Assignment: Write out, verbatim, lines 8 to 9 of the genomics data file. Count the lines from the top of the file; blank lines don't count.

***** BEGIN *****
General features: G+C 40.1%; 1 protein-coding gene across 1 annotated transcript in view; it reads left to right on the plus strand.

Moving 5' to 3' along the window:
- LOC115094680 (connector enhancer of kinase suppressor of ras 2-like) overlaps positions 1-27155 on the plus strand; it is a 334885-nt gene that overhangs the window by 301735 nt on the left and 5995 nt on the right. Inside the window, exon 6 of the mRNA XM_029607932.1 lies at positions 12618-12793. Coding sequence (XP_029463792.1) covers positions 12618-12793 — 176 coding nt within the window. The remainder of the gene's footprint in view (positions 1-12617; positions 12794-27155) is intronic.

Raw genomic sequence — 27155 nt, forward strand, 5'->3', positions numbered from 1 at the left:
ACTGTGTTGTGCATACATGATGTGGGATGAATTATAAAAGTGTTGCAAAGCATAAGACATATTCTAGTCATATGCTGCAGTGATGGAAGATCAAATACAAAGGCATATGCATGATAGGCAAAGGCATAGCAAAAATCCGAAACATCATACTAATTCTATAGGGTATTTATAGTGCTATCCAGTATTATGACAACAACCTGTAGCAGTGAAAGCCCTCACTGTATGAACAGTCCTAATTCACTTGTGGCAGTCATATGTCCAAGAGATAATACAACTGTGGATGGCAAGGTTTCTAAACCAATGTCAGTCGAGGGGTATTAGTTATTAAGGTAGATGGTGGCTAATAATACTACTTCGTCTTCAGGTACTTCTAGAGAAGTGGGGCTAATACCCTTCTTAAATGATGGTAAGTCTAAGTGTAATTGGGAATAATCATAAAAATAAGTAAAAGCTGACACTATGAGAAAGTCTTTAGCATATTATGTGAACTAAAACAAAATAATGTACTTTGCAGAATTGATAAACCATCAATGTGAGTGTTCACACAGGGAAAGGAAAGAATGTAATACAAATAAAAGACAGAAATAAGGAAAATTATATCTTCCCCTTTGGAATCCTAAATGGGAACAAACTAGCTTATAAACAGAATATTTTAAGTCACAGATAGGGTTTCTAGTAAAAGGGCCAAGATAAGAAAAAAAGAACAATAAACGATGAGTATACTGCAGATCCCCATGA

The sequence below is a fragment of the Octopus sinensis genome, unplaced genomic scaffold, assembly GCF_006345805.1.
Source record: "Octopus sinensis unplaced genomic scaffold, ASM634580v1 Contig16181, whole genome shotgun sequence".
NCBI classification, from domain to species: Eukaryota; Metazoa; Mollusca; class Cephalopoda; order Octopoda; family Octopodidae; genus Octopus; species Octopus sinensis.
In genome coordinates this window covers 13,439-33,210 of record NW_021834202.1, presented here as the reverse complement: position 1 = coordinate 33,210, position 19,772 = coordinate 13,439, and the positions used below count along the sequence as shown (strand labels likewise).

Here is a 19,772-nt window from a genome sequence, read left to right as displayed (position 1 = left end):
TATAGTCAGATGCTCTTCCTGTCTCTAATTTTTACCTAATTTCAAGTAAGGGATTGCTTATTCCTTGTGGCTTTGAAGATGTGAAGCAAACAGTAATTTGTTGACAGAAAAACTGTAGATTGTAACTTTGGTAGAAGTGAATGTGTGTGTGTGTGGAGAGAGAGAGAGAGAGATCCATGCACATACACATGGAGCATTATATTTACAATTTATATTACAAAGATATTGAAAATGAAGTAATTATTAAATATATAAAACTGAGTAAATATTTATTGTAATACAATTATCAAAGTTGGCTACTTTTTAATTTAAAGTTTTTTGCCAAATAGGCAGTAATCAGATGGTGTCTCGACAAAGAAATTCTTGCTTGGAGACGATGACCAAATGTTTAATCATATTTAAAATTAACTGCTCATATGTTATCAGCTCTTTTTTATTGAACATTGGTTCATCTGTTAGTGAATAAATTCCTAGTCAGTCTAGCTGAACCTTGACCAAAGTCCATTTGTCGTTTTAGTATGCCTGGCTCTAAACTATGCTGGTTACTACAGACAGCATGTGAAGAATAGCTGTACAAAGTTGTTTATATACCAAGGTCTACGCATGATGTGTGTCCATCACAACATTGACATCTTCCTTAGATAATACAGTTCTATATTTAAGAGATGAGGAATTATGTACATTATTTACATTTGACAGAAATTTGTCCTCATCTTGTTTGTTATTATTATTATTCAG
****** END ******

NCBI classification, from domain to species: Eukaryota; Metazoa; Mollusca; class Cephalopoda; order Octopoda; family Octopodidae; genus Octopus; species Octopus sinensis.
In genome coordinates this window covers 13,439-33,210 of record NW_021834202.1, presented here as the reverse complement: position 1 = coordinate 33,210, position 19,772 = coordinate 13,439, and the positions used below count along the sequence as shown (strand labels likewise).